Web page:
1. Conduct audience research
First and foremost, you need to find your target audience. If you don’t have a clear understanding of who your target audience is, you can’t create your buyer persona, as your buyer persona is someone who represents your target audience.
You need to conduct extensive research about your audience so you can thoroughly understand who represents your buyer persona. Look at who your existing customers are, the type of people who follow you on social media, and who your competitors are targeting. You can look at your social media analytics to help you get a better understanding of who your target audience is.
Some of the information about your target audience that you’ll want to gather through your research includes age, location, language, interests, challenges, hobbies, marital status, and finances.
Finding this information will encompass a wide range of research, like online research and looking at what competitors are doing, as well as conducting interviews with your target audience, such as current customers and referrals. When you talk to people in your target audience, ask them demographic-based questions. You can also do this with surveys, as some people may be hesitant to share personal information about themselves.
It’s also a good idea to take some time to research your competitors so you can see who their target audience is, how it differs from yours, and what they’re doing differently from you to appeal to their target audience. This can help you with identifying a buyer persona that is unique to your brand.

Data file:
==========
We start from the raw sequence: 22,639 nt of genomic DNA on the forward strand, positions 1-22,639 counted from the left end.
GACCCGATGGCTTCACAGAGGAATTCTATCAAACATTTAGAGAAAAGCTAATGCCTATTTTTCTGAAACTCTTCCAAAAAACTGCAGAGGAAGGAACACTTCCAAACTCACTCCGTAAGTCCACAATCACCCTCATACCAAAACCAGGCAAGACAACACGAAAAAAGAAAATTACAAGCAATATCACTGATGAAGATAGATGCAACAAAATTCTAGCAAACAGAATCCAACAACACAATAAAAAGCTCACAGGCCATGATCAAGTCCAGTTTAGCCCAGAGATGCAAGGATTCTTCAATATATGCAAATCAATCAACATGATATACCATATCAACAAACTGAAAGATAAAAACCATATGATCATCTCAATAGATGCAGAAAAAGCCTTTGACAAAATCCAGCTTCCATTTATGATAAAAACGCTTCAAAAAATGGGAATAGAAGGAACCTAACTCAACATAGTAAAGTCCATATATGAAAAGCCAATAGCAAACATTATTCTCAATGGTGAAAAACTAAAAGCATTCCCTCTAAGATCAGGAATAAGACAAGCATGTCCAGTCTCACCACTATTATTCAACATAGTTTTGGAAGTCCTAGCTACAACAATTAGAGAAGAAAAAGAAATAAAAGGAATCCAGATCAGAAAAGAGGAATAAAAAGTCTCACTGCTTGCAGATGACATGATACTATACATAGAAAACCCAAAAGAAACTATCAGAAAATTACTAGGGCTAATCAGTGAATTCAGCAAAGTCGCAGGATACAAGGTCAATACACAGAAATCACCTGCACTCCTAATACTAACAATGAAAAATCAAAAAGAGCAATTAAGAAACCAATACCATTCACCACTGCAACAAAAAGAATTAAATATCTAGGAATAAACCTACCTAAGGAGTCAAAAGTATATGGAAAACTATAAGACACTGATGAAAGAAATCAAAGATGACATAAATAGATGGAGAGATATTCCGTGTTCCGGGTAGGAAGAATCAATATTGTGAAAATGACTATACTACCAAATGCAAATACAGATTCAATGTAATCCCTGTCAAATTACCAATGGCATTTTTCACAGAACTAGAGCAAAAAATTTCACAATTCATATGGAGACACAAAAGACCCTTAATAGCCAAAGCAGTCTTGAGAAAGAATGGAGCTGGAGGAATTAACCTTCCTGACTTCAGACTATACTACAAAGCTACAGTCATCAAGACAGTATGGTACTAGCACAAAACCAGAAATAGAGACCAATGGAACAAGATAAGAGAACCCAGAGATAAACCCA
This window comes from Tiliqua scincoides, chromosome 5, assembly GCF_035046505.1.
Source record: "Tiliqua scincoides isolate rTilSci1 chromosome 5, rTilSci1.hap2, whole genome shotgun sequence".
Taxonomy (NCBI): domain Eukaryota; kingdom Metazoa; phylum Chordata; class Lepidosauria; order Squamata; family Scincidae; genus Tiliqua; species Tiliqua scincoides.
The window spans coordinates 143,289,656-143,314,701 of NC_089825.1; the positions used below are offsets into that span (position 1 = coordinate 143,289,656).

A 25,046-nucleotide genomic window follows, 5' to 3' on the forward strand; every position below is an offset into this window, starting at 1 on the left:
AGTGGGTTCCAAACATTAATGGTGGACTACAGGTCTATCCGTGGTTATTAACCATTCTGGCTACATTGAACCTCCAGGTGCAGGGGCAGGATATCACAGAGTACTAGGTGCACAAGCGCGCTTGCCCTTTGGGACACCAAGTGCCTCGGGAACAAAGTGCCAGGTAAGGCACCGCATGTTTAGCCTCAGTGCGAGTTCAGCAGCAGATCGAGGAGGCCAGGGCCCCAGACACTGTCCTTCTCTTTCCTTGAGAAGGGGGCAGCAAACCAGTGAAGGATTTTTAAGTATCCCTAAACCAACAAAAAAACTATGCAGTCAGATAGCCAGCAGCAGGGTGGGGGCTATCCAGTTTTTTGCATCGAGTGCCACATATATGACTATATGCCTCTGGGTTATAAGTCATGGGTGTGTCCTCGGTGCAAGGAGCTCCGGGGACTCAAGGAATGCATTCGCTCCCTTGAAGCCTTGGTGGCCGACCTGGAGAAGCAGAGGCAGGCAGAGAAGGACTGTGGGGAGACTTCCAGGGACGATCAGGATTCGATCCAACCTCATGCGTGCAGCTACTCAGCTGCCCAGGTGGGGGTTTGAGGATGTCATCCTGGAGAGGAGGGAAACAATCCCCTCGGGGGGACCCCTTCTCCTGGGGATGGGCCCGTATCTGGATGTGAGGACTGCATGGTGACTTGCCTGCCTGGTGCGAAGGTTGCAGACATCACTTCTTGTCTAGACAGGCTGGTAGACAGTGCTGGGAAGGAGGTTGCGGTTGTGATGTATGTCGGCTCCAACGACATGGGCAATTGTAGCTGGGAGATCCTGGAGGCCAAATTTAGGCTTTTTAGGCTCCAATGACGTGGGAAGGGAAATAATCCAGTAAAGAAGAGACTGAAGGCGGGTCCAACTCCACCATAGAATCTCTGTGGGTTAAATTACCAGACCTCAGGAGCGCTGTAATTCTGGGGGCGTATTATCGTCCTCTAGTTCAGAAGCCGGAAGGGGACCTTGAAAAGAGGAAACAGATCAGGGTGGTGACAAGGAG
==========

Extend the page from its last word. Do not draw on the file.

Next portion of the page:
While conducting research throughout this process, make sure you keep detailed records of everything you find in an organized place so you can easily go back and reference them.
2. Pinpoint customer pain points
After conducting thorough research about your target audience, find gaps in the market and what your customers and audience are trying to accomplish. Essentially, you want to pinpoint customer pain points, as well as their goals. What are their motivations and desires and what challenges do they face along the way? When you understand your buyer’s problems, you can figure out a way to solve them.
You need to figure out the answers to these questions so you can have a solid understanding of who your buyer persona is. Talking to your sales team is one way you can identify your customer pain points, but you can also conduct social listening. Social listening is the process of tracking what your customers say about your brand across various platforms.
Social listening is very important for a business because it gives you a better understanding of what your current and future customers think about you. But it’s also a good way to pinpoint your customer pain points. To conduct social listening, monitor your social media channels and look out for mentions of your brand or keywords that are related to your brand. Once you’ve gathered this information, you can then analyze it to have a better idea of how your customers view your business.
3. Organize your buyer personas